Monday, May 02, 2016

The Blackboard Jungle

I’m writing to try to make sense of things.


I’ve been doing casual work in a low socio economic school. I’m shocked that there are schools like this in Australia. I’m confronted by how sheltered I am. I know nothing.


Some top classes and small electives seem to be functional. Most students are wildly disruptive or quietly on their phones and listening to music. There is little learning going on. They trash everything. Worksheets and pencils are missiles to fire at each other. There are food wrappers everywhere. Students come and go from classroom to classroom, roaming around the school. They have no manners or sense of respect. The teacher is ignored or invisible.


There are things that can be done to turn this school around but it isn’t likely to happen (ban phones, halve class sizes, repeat students who don’t work, expel the most disruptive). The school needs a lot of welfare support it isn’t going to get. Some students are obviously depressed or worse. No-one would be there if they had the option to be somewhere else. I want politicians to come to the school to see how terrible it is and that the teachers are doing their best and still support the public system. Any of these teachers might be an example of storybook inspiration but it isn't likely to happen. My friends and I support public education but none of us would enrol our children in this school. And we've let this happen during years of economic prosperity.


I can’t imagine the students being seated and quiet in class for a test.


But this is what has shocked me the most. The way they talk to each other. The talk is not just full of swearing but sexual insults. They talk dirtier than pornography. They talk about sex graphically. The girls dance in class and offer themselves to the boys. There is no respect in any way I’ve been taught to recognise respect.  But there is a lot of laughing. Nothing is taken seriously until suddenly, it is, and then there is a fight.  


Yesterday there was a small group of girls in my class who were calling each other whores. I told them that a lot of women over a long time had been working for women’s rights and that by talking to each other like that they were setting us back, because they were making it OK for men to talk to women like that. Then in another class there were about a dozen students talking to each other so awfully I couldn’t say anything without feeling threatened.


There is very little I can do to help them.


I wonder how these students will be able to function when they leave school, having done years of schooling but no school work. How will they earn a living, fill in a form, rent a house, be able to live and work with other people if they believe their behaviour at school is acceptable?


I’ve become a teacher because I want to teach, but really, I only want to teach people who want to learn. I want to teach students about big issues and logic and power structures and how stories work.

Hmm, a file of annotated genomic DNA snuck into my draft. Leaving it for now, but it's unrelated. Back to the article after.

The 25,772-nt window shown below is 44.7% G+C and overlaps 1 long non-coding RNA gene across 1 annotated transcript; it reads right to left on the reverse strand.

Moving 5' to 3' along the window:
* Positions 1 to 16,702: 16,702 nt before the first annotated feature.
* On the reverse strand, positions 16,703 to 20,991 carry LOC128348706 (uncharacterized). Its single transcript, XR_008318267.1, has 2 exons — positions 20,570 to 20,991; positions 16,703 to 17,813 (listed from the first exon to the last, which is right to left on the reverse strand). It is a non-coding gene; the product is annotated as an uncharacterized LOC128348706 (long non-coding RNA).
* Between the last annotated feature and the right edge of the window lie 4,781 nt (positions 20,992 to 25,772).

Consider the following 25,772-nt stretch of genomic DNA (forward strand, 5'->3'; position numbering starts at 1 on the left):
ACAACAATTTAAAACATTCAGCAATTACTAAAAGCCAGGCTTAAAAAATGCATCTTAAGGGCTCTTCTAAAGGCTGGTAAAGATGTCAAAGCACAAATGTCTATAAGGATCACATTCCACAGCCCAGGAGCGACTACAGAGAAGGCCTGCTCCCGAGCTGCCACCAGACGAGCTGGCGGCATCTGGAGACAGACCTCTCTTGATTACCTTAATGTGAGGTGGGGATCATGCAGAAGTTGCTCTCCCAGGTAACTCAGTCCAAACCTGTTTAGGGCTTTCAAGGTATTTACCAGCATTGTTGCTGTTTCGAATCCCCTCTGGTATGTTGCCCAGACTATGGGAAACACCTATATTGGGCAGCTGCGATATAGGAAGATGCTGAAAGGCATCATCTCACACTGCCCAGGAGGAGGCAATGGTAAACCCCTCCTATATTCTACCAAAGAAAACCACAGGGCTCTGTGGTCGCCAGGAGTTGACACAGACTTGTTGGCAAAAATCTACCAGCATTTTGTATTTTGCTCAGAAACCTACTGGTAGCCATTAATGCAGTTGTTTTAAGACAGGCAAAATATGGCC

I support public schools and funding for public schools. I support women’s rights. I’m asking myself if I expect these students to be grateful for the work adults have done and are currently doing to help them. We work to make things better for the next generation. What if the next generation doesn’t care? I know that there are lots of students who do care and do take advantage of their opportunities. I understand that free education is part of why people want to come to Australia. The people in my circle talk about opportunities for their children that are so far beyond what these students can see - overseas trips for the band, drama workshops, tutoring, elite sport coaching. The gap is widening, when some students come to school yet do no school work. I want to be able to talk to these students, away from their peers who they are constantly performing for, and encourage them to take their own lives seriously. But that isn’t my place. The deputy principal would have spoken to them repeatedly, and I don’t know about what is happening at home that is serious. It is possible that they are fine within their culture and I just don't understand, and, worse, I'm imposing my white middle-class values onto them. I don't know.


And now John Kaye has died. I’ve been involved with his Greens Education group and know how he worked to gain funding for public schools and TAFE. We need many more people to get involved to work for the basic rights of the students who have nothing. We need many people to fill the gap he has left, and many more to help the next generation. We can’t just cut them loose.

I’m at the point where I want to help them, but I’m not sure that I want to be with them. Which, I know, says I'm not a very nice person. I'm not sure I'm equipped to help. I'm not sure who is.

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